Washington, DC – Over the past month, the U.S. Department of Labor has solicited input on a proposed regulation concerning environmental, social, and governance (ESG) investments and their role in pension funds overseen by the Employee Retirement Income Security Act (ERISA). Under consideration is whether plan managers, bound by fiduciary duty to their beneficiaries, are sacrificing investment returns or increasing risks to meet ESG goals unrelated to participant’s bottom-line financial interests.
This week, IPFI advisory board members Kevin O’Connor and Richard Brower submitted comment letters in support of this new rule. It is our hope that over the next several days, leaders in business and public policy throughout the country will voice support of this proposal as well through comments.
Kevin O’Connor, a former trustee of the Baltimore County Employees Retirement System, notes in his letter that “in recent years, ESG principles and ESG-focused investment products have gained traction among investors, due in large part to outside pressure from individuals seeking to boost specific political or environmental goals. While individual investors, endowments, and corporations should be free to pursue whatever investment strategy they see fit based on their needs, the unique nature of pension funds requires that fund managers steer clear of any political agenda.”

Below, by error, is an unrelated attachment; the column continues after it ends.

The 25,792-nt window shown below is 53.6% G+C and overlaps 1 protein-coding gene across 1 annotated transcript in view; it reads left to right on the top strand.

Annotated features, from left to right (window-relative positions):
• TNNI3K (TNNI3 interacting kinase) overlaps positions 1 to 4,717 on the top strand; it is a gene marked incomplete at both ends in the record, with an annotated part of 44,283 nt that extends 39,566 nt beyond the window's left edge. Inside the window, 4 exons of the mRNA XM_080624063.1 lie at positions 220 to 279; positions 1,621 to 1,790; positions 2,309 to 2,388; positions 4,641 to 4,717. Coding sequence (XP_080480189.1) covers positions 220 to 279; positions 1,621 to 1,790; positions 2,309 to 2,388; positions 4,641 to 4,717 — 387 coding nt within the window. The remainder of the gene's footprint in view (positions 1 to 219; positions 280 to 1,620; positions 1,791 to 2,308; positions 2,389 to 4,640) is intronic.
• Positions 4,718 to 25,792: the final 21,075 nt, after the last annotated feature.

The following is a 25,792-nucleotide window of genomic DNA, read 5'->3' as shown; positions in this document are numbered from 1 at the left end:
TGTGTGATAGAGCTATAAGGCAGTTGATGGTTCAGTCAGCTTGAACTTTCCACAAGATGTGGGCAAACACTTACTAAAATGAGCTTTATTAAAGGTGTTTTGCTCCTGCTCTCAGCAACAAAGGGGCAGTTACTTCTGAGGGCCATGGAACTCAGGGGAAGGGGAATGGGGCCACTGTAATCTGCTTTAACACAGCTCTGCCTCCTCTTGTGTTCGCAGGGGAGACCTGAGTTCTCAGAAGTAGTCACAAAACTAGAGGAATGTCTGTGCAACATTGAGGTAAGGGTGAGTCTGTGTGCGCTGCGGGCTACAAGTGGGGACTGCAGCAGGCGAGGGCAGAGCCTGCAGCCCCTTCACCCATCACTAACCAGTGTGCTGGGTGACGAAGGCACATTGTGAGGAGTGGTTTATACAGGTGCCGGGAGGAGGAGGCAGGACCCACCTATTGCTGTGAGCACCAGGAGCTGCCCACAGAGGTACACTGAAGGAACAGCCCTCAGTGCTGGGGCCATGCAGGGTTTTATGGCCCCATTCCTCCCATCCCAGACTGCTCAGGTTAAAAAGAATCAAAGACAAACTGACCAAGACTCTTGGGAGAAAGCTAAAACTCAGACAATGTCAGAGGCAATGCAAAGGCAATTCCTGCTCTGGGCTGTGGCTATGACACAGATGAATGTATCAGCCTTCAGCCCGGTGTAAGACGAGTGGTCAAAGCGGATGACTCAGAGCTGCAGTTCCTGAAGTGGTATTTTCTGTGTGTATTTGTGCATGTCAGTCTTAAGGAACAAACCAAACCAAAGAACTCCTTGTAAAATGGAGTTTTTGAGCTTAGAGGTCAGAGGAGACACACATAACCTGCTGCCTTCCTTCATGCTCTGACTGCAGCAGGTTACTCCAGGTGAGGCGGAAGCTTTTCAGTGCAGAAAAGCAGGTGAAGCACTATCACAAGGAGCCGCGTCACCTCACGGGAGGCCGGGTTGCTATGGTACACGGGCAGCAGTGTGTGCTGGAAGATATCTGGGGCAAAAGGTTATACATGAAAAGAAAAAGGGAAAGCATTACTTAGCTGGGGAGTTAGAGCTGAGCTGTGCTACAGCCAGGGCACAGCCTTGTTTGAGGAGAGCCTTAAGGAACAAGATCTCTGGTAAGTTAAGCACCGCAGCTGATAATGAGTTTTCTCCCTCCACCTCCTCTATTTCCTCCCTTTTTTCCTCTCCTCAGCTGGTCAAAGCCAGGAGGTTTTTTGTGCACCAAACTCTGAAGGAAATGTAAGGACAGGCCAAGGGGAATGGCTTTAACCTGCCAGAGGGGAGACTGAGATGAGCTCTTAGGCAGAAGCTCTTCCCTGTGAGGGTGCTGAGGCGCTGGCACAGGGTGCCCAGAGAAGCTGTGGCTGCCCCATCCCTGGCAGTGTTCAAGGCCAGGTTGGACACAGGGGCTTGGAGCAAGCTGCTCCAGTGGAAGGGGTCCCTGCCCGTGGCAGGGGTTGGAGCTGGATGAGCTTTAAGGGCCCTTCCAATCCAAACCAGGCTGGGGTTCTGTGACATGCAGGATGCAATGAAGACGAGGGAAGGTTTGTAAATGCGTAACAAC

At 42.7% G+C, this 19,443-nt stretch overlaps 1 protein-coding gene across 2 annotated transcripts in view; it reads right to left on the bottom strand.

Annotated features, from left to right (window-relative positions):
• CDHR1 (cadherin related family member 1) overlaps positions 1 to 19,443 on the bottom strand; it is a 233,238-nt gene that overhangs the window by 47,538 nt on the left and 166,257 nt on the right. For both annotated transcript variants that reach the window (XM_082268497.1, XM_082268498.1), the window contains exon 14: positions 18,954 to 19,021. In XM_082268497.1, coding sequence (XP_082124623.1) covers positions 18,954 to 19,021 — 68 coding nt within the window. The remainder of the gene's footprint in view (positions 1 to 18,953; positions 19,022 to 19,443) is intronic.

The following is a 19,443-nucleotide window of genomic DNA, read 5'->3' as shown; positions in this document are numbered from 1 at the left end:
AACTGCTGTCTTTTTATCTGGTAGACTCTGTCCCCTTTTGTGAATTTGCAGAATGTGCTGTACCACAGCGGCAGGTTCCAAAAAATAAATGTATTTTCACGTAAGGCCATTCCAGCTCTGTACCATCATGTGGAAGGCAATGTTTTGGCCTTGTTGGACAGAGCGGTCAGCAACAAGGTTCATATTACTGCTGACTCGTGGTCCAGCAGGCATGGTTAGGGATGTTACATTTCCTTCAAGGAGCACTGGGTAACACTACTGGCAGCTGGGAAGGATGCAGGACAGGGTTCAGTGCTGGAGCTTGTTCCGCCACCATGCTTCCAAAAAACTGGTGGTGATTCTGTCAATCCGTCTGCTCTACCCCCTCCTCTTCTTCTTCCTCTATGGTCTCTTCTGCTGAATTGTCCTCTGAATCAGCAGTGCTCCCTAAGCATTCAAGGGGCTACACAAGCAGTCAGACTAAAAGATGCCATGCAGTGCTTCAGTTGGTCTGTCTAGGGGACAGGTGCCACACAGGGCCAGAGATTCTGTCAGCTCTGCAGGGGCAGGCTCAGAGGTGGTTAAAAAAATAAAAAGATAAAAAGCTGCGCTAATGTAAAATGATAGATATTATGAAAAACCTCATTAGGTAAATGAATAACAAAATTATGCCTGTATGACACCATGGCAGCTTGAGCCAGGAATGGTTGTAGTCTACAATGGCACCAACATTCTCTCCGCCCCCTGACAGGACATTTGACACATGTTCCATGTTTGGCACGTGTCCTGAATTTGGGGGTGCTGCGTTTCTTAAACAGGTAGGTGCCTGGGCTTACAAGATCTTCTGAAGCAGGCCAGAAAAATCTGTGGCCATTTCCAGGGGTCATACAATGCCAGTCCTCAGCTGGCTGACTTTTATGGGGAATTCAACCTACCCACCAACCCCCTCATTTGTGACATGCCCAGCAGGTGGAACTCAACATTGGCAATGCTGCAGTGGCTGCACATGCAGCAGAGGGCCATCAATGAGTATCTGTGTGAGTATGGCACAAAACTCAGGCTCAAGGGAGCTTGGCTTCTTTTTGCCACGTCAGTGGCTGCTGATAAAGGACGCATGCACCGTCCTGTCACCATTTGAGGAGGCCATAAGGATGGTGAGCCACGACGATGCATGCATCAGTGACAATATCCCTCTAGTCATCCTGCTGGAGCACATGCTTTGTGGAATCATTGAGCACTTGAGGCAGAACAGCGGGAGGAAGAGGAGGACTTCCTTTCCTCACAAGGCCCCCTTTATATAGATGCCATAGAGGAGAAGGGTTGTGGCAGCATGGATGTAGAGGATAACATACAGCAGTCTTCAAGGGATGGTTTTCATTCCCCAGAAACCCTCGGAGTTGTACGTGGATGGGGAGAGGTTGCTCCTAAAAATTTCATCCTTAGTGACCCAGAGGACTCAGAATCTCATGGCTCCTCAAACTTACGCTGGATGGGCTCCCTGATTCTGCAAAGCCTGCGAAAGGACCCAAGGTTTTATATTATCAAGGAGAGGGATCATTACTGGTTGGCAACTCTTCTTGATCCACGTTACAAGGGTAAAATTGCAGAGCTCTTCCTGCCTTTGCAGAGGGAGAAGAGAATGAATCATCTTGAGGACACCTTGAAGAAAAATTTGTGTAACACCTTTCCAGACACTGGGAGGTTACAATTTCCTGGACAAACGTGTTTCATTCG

Sharing a similar sentiment, Richard Brower, the former Vice Chairman of the New York City Fire Department’s pension fund, says in his letter that “pension beneficiaries have little to no control over the investment of their retirement money. As such, we owe it to them to manage their funds with the greatest care and with returns as the highest priority, rather than push a political agenda which may not represent the beliefs of the people whose money is being invested.”
The Institute for Pension Fund Integrity believes that ERISA must be modernized in order to set in stone the underlying fiduciary principles that have been the cornerstone of responsible pension management. While individual investors, endowments, and corporations should be free to pursue whatever investment strategy they see fit based on their needs, the unique nature of pension funds requires that fund managers steer clear of any political agenda. As stated in the proposed rule, “it is unlawful for a fiduciary to sacrifice return or accept additional risk to promote a public policy, political, or any other nonpecuniary goal.”
It is with great anticipation that we await the Department of Labor’s final determination for this rule. Ultimately, it is our hope that this change will come as part of a greater effort to maintain pension funds’ independence from politics and ensure a secure retirement for all Americans.